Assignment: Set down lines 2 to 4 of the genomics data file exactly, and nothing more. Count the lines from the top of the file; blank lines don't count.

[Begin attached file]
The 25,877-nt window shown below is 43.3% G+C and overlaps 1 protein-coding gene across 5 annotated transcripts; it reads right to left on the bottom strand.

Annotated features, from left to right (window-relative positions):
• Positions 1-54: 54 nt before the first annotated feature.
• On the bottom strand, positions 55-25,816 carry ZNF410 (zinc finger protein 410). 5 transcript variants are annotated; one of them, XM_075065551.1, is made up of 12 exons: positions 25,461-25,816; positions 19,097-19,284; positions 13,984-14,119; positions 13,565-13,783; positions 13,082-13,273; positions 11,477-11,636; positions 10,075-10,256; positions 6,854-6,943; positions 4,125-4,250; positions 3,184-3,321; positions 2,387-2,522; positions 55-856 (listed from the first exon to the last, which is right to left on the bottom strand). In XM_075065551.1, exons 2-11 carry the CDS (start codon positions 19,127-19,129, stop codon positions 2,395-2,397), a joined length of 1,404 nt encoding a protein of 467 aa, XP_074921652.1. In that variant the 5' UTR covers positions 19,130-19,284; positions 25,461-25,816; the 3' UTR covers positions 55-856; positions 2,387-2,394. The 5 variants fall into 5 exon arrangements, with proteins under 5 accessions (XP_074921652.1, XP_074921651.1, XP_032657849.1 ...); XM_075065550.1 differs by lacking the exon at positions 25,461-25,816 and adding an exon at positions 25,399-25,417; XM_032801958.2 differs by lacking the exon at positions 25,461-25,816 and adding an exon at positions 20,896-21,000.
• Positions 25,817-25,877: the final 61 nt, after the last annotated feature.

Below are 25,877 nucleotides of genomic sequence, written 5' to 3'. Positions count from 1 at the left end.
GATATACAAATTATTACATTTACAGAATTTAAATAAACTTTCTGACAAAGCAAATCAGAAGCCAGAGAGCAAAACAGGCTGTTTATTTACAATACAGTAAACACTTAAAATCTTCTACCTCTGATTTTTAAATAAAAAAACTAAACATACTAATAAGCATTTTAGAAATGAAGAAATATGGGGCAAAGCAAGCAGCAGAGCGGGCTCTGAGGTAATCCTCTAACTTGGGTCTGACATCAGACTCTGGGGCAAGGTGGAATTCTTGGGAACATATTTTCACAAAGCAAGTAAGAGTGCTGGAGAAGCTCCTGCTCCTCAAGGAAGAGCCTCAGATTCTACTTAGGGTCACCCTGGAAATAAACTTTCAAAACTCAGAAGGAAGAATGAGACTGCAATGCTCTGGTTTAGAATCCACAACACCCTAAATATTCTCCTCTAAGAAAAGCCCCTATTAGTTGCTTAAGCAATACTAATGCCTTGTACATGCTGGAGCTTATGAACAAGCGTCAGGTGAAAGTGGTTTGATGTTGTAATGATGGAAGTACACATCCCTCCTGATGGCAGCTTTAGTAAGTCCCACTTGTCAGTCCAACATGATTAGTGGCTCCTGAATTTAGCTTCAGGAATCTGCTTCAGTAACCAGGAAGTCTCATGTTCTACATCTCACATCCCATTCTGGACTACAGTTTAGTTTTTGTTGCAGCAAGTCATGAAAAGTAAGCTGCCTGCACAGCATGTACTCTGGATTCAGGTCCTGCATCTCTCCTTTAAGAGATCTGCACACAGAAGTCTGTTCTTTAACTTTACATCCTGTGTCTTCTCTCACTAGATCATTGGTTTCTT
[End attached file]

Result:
Annotated features, from left to right (window-relative positions):
• Positions 1-54: 54 nt before the first annotated feature.
• On the bottom strand, positions 55-25,816 carry ZNF410 (zinc finger protein 410). 5 transcript variants are annotated; one of them, XM_075065551.1, is made up of 12 exons: positions 25,461-25,816; positions 19,097-19,284; positions 13,984-14,119; positions 13,565-13,783; positions 13,082-13,273; positions 11,477-11,636; positions 10,075-10,256; positions 6,854-6,943; positions 4,125-4,250; positions 3,184-3,321; positions 2,387-2,522; positions 55-856 (listed from the first exon to the last, which is right to left on the bottom strand). In XM_075065551.1, exons 2-11 carry the CDS (start codon positions 19,127-19,129, stop codon positions 2,395-2,397), a joined length of 1,404 nt encoding a protein of 467 aa, XP_074921652.1. In that variant the 5' UTR covers positions 19,130-19,284; positions 25,461-25,816; the 3' UTR covers positions 55-856; positions 2,387-2,394. The 5 variants fall into 5 exon arrangements, with proteins under 5 accessions (XP_074921652.1, XP_074921651.1, XP_032657849.1 ...); XM_075065550.1 differs by lacking the exon at positions 25,461-25,816 and adding an exon at positions 25,399-25,417; XM_032801958.2 differs by lacking the exon at positions 25,461-25,816 and adding an exon at positions 20,896-21,000.